The German language is often viewed as an intimidating language. With words accompanying harsh consonants such as der Krankenhaus, turning heads in the direction of a more attractive language like French is a common practice. It sounds like a mean language; however, with the help of a great instructor, students here at the high school may change their mind.

A well-liked German teacher, Mr. Place, is here to teach you German's intricate language. Not only is his teaching style entertaining, but it also makes learning effective. β€œI enjoy the teacher and the people in the class; we learn a lot, but we also have fun while we do it,” says one of the sophomores from the class, Mara. Like Mara states, another integral part of the class is the company of the students within it. If students have trouble finding German fun, one of the best solutions is to connect with fellow peers and communicate with them.

One student, Mr. Place recalls, wrote baby-baken as an answer to a test. What they meant to say was, babybecken, or β€œa baby pool”. However, they ended up saying, β€œto bake a baby”. This was then promptly brought up in the class upon discovery and remains many students’ favorite memory. As a man who spent the majority of the time in his high school life in Germany, Mr. Place isn’t afraid to inform students of the difficulty of the class. Many of the students, who believe that the class will be an easy credit, fail to see that they won’t be able to understand everything.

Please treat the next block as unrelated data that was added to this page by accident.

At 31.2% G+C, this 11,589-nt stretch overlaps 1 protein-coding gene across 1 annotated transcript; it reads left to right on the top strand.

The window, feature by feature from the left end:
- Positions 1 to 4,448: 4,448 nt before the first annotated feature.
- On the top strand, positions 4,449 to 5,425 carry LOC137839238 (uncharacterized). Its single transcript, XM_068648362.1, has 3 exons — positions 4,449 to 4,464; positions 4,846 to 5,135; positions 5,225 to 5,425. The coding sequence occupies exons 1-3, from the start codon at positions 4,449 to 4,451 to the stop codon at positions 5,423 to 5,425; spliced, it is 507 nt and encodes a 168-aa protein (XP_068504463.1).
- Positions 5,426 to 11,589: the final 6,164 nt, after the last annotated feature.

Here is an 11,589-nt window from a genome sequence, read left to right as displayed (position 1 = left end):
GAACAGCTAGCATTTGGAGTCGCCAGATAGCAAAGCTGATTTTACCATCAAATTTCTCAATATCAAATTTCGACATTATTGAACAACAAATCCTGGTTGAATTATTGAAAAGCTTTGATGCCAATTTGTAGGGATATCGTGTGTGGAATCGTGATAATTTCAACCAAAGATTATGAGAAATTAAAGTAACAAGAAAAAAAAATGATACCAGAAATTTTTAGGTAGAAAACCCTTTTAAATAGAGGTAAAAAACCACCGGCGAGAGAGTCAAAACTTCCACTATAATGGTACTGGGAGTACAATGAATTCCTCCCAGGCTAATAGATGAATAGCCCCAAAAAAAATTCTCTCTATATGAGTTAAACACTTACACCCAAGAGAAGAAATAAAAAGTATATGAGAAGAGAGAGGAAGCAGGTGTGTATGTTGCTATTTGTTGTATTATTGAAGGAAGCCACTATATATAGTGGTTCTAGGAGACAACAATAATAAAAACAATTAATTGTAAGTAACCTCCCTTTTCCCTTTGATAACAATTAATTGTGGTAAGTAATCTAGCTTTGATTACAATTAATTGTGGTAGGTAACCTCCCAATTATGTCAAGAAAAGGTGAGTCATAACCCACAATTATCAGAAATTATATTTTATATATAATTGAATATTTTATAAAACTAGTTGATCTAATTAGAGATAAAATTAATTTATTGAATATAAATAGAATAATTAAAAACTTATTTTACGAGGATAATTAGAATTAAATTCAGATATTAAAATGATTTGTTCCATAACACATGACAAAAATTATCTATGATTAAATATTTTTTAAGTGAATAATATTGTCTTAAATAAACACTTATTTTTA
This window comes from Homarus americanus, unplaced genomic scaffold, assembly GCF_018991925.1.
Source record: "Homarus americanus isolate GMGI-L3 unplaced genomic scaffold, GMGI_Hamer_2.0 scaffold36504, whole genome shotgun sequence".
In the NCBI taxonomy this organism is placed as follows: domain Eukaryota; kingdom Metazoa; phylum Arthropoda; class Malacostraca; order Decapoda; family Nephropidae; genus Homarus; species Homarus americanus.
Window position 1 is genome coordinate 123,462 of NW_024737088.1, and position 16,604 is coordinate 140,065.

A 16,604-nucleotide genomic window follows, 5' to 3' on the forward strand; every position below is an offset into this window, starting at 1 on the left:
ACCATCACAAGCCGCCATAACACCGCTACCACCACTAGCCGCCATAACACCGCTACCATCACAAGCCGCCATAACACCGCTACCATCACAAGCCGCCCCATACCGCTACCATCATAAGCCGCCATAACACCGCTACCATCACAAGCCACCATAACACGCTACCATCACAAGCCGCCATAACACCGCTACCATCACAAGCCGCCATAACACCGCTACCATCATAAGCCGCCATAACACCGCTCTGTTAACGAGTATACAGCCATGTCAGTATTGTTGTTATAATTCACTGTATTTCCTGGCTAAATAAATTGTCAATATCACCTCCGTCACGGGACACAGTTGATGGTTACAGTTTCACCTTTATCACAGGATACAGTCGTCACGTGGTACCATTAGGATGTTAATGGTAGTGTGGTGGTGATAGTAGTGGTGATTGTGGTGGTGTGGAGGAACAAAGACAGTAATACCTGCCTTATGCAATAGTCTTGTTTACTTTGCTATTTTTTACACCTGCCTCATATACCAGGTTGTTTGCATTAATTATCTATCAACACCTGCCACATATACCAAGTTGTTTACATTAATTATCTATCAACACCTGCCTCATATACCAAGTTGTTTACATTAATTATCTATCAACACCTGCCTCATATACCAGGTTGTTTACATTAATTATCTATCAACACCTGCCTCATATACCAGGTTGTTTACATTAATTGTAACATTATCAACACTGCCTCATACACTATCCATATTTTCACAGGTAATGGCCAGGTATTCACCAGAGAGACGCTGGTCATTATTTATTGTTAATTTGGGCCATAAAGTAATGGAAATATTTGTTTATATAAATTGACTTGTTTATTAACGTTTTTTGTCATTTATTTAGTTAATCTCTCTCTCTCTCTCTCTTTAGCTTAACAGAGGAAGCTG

This is confirmed by Ella Nielson, who took the class as a freshman and again as a sophomore, said, β€œI struggled at first with learning the material because it did not make sense to me at first.” She then quickly included words of reassurance: β€œ…but after a while it got easier.”

Mara follows suit with Ella, but both agree that practicing and having fun are the key to success in German. In the end, many students remain in class. This raises the question of whether there will be more classes that focus on the German language. As of now, there are only two classes: German I and German II. Although, as influxes of eager learners integrate into the class, Harrisburg High School might have more German influence and therefore a possible third- and fourth-year class.